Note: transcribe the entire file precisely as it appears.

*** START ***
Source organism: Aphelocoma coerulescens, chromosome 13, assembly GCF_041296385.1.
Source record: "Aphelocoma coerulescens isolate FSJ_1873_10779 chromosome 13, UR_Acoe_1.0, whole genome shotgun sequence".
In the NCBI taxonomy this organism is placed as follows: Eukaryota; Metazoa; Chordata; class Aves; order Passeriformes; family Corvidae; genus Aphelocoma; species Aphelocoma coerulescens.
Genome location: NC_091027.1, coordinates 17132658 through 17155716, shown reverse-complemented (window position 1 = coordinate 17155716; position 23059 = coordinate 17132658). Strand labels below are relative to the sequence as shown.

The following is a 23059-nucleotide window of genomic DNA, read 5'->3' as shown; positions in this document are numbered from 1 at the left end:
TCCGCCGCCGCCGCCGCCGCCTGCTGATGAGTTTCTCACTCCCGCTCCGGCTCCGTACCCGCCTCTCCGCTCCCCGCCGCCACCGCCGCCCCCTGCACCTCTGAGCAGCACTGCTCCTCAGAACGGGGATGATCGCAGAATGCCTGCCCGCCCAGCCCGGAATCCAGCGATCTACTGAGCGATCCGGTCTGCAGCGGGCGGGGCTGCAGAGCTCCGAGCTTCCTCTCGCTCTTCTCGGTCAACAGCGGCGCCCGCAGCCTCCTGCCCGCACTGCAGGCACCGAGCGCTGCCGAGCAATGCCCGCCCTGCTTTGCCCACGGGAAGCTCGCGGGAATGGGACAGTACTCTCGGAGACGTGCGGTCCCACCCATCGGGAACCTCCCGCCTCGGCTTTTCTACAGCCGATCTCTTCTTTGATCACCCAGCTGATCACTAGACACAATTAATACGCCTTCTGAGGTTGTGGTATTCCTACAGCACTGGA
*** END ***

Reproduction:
Source organism: Aphelocoma coerulescens, chromosome 13, assembly GCF_041296385.1.
Source record: "Aphelocoma coerulescens isolate FSJ_1873_10779 chromosome 13, UR_Acoe_1.0, whole genome shotgun sequence".
In the NCBI taxonomy this organism is placed as follows: Eukaryota; Metazoa; Chordata; class Aves; order Passeriformes; family Corvidae; genus Aphelocoma; species Aphelocoma coerulescens.
Genome location: NC_091027.1, coordinates 17132658 through 17155716, shown reverse-complemented (window position 1 = coordinate 17155716; position 23059 = coordinate 17132658). Strand labels below are relative to the sequence as shown.

The following is a 23059-nucleotide window of genomic DNA, read 5'->3' as shown; positions in this document are numbered from 1 at the left end:
TCCGCCGCCGCCGCCGCCGCCTGCTGATGAGTTTCTCACTCCCGCTCCGGCTCCGTACCCGCCTCTCCGCTCCCCGCCGCCACCGCCGCCCCCTGCACCTCTGAGCAGCACTGCTCCTCAGAACGGGGATGATCGCAGAATGCCTGCCCGCCCAGCCCGGAATCCAGCGATCTACTGAGCGATCCGGTCTGCAGCGGGCGGGGCTGCAGAGCTCCGAGCTTCCTCTCGCTCTTCTCGGTCAACAGCGGCGCCCGCAGCCTCCTGCCCGCACTGCAGGCACCGAGCGCTGCCGAGCAATGCCCGCCCTGCTTTGCCCACGGGAAGCTCGCGGGAATGGGACAGTACTCTCGGAGACGTGCGGTCCCACCCATCGGGAACCTCCCGCCTCGGCTTTTCTACAGCCGATCTCTTCTTTGATCACCCAGCTGATCACTAGACACAATTAATACGCCTTCTGAGGTTGTGGTATTCCTACAGCACTGGA